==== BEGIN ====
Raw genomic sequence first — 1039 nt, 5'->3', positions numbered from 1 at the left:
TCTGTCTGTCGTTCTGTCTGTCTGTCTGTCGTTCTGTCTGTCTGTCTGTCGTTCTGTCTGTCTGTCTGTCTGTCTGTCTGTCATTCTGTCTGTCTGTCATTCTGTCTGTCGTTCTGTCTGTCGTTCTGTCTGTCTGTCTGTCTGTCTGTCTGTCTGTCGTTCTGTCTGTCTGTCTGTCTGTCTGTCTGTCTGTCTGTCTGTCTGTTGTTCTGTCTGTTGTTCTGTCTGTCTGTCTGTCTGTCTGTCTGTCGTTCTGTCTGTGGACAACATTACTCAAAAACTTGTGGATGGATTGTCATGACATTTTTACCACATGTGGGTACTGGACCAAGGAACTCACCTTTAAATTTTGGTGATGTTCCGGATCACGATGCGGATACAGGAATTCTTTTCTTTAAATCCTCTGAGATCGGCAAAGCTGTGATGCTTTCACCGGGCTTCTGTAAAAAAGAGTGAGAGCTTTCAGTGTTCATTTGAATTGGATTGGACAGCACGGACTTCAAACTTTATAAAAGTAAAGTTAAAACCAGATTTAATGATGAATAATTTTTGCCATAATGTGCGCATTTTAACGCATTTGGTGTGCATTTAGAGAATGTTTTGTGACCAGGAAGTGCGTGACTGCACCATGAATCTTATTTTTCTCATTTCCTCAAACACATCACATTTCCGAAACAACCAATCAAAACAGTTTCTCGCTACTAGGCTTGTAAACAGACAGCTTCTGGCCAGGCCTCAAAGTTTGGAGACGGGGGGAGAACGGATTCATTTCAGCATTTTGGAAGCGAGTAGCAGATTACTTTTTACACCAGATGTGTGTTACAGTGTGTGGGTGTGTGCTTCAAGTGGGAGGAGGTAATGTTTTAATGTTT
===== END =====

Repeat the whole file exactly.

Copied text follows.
Raw genomic sequence first — 1039 nt, 5'->3', positions numbered from 1 at the left:
TCTGTCTGTCGTTCTGTCTGTCTGTCTGTCGTTCTGTCTGTCTGTCTGTCGTTCTGTCTGTCTGTCTGTCTGTCTGTCTGTCATTCTGTCTGTCTGTCATTCTGTCTGTCGTTCTGTCTGTCGTTCTGTCTGTCTGTCTGTCTGTCTGTCTGTCTGTCGTTCTGTCTGTCTGTCTGTCTGTCTGTCTGTCTGTCTGTCTGTCTGTTGTTCTGTCTGTTGTTCTGTCTGTCTGTCTGTCTGTCTGTCTGTCGTTCTGTCTGTGGACAACATTACTCAAAAACTTGTGGATGGATTGTCATGACATTTTTACCACATGTGGGTACTGGACCAAGGAACTCACCTTTAAATTTTGGTGATGTTCCGGATCACGATGCGGATACAGGAATTCTTTTCTTTAAATCCTCTGAGATCGGCAAAGCTGTGATGCTTTCACCGGGCTTCTGTAAAAAAGAGTGAGAGCTTTCAGTGTTCATTTGAATTGGATTGGACAGCACGGACTTCAAACTTTATAAAAGTAAAGTTAAAACCAGATTTAATGATGAATAATTTTTGCCATAATGTGCGCATTTTAACGCATTTGGTGTGCATTTAGAGAATGTTTTGTGACCAGGAAGTGCGTGACTGCACCATGAATCTTATTTTTCTCATTTCCTCAAACACATCACATTTCCGAAACAACCAATCAAAACAGTTTCTCGCTACTAGGCTTGTAAACAGACAGCTTCTGGCCAGGCCTCAAAGTTTGGAGACGGGGGGAGAACGGATTCATTTCAGCATTTTGGAAGCGAGTAGCAGATTACTTTTTACACCAGATGTGTGTTACAGTGTGTGGGTGTGTGCTTCAAGTGGGAGGAGGTAATGTTTTAATGTTT